At Burnmark, we looked at go-to-market and investment partnerships formed with insurtech startups by traditional insurers, banks and re-insurers and we found five to ten deals every month in the past year. The segment of focus of these partnerships is diverse as well – with these firms partnering with startups offering predictive recommendation platforms, mobile comparison apps, auto insurance products, e-documentation support and smart home devices. The largest amount of interest shown in data & analytics and blockchain startups.
5. Emergence New Product Lines
The insurance industry and customer needs around insurance will undoubtedly be different in 2017. Cybercrime and terrorism have evolved as some of the largest new spaces in demand for insurance in the last couple of years. In fact, the economic cost of not insuring against cybercrime is over $500bn.
Insurers also started segmenting their existing portfolio to cater to niche areas – for example, Munich Re started offering an inland flood insurance product in the US and Metlife started offering an accidental injury cover product to complement its life insurance products. Future Generali in India started offering a cancer protection plan under its health insurance portfolio and Alliaz UK launched an online marine cargo product specifically for small businesses.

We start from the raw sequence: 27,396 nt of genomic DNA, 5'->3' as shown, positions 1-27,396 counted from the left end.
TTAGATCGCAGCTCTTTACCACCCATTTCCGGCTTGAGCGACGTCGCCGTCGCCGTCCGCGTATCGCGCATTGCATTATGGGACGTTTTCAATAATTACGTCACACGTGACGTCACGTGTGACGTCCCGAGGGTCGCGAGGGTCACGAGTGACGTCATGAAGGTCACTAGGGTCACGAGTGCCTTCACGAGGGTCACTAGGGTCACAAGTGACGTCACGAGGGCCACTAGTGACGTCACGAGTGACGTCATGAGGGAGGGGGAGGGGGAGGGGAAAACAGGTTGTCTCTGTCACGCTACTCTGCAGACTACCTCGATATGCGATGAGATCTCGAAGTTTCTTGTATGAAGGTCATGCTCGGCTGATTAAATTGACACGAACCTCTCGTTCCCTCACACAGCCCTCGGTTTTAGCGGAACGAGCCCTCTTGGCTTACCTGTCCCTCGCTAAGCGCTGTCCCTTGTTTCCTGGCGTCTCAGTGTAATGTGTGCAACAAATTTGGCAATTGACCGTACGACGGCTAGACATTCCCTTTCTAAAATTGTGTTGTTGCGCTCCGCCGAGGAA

Insurtech firms are coming up to offer and enable many more niche products, as carriers and brokers. There are also insurtech firms now specifically catering to certain demographics, like Jetty, who offers apartment insurance products for urban Millennials. This trend is expected to continue in 2017, with more segments and sub-segments being created to offer a completely new set of verticals, product offerings and service channels to targeted segments of the population.
Innovation in insurance is highly regional – wearables and devices innovation is largely in the US; healthcare insurance innovation is the focus in Asia. Some insurtech companies have found success with peer to peer underwriting and risk management in some countries in Africa, but not elsewhere. However, this presents one of the best landscapes for insurtech innovation, with the number of players and the amounts of investment expected to surpass those of fintech very soon. It definitely looks like 2017 will be the year of insurtech!
The key bankers, insurers, wealth managers and others in the financial services industry. It is the best time to learn from each other and potentially combine learnings for a better integrated financial portfolio experience on behalf of the consumer.
You can read the Burnmark report on insurtech here.